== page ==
The only personally identifiable info I can think of inside the Windows installation is if you were prompted to enter during Windows setup or later changed the name and organization fields that appear on the System properties panel (WinKey+Break). I know that some OEMs preset these fields -- IBM sets them to IBM CUSTOMER -- so I don't see why MS would waste time having that data transmitted other than to tick off /.ers, privacy advocates and the EFF. If you've registered your copy of Windows though (and who

        • by mackyrae (999347)

          I'll bite:
          Computer make and model -- needed for drivers for specific manufacturers and models. Do you really want to apply a HP patch on a Dell system?
          Plug&Play ID numbers of hardware devices -- Well, it does update hardware drivers...

          Why? If you're computer's working just dandy, why change the drivers? Last time I did a driver update through the MS Update thing, I ended up wtih 8-bit color and a 640x480 resolution on an nVidia card (not some relic from the 80s). Update, my ass! That's a downgrade! I don't trust their driver updates. They just break stuff. And hey, if it ain't broke, don't "fix" it!

          BIOS name, revision number, and revision date -- I'm not sure, but I believe they may also provide manufacturer-supplied BIOS updates for some manufacturers.

          Not that I've ever seen. If I recall correctly, BIOS updates are generally done from boot floppies.

          Remember, Windows Update updates drivers, hardware, and bundled software too. Microsoft Update services Microsoft software as well.

          They update your hardware? I

          • The last few BIOS updates I've done have been from windows-based flashing utilities. I think most of them are moving towards that because it's become easier and you don't have to make the user go out and buy a floppy drive for their computer that didn't come with one.
        • Another way Windows update could work is the computer can give the last version of the windows update file it has. The server will then send over a file with all available updates to the computer. The computer will then use information in this file to request individual updates from the server.

          Basically like how most Linux distributions handle things. :-)
  • by blakmac (987934) <blakmac@gmail.com> on Thursday March 08, 2007 @03:18PM (#18280252) Homepage
    "When the product IDs and product keys found belong to legal software, Microsoft will delete the data right away; only in cases of suspected software piracy will it store the data, the company has said. In the blog, the company once again explicitly states that it does not use the information gathered to identify or contact users." ...so we are expected to believe (by this wording) that they WILL keep the information relating to illegal installations, but not use it to identify the person using it. Why does that sound like a lie?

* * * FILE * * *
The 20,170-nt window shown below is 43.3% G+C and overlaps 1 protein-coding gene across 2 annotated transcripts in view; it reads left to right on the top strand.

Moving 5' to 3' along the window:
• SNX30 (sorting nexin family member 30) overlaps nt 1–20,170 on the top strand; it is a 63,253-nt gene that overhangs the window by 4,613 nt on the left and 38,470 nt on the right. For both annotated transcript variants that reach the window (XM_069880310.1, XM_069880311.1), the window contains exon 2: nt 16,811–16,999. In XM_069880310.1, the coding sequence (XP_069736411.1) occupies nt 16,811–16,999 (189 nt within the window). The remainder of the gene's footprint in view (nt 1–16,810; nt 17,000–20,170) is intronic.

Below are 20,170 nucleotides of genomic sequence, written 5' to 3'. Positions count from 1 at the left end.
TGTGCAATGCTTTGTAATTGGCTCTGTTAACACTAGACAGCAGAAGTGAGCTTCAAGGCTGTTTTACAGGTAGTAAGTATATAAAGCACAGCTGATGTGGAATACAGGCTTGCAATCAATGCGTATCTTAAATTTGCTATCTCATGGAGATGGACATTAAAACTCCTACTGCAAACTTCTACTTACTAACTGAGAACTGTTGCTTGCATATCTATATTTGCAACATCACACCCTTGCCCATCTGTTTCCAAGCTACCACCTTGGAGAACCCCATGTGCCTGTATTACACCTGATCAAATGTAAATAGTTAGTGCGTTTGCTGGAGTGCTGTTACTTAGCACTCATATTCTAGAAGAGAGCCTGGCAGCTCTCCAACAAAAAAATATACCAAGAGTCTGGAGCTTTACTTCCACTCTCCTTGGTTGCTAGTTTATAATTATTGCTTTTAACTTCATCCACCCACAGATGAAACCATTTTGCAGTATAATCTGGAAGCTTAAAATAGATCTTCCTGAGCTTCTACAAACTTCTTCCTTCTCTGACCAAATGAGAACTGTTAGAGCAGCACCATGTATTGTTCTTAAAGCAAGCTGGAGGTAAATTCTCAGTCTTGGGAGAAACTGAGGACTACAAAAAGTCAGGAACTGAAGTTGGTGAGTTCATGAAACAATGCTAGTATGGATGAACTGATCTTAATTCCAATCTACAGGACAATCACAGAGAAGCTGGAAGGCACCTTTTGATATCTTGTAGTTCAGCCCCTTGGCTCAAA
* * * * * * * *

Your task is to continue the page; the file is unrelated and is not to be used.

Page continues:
• Re: (Score:3, Informative)

      by AJWM (19027)
      Well, see, they don't use the illegal IDs and product keys "to identify or contact users". But they do also grab the IP number that those came from. Now, they may not use that IP info either, but if a list of IP numbers and illegal product tags were to be passed along to, oh, say, the BSA (Business Software Alliance, not the Boy Scouts of America, aka the enforcers), and the BSA were to ask ISPs for a name and address corresponding to that IP...

      So Microsoft isn't using that info (and certainly not that sp
  • by Arceliar (895609) on Thursday March 08, 2007 @03:22PM (#18280306)
    *In his best E.T. voice*
    P.C. Phone Home

    *ahem* I mean.. uhh.. I can understand wanting some information about the machines running one's software, as it helps understand the market and improve upon current design. But SOME of this information seems a bit excessive. Unless one plans to start banning specific pieces of hardware, but that's just evil.
    • Re: (Score:2, Insightful)

      by punxking (721508)
      I can understand wanting some information about the machines running one's software, as it helps understand the market and improve upon current design.

      Agreed, but they could tell users they are collecting up front, or even *gasp* ask for it first!
    • Re: (Score:2, Insightful)

      by dannannan (470647)
      Without telling Windows Update which software and hardware you have, and which patches you have installed in the past, your only option would be to download every patch for every application and device ever released. This would quickly become unworkable.

      D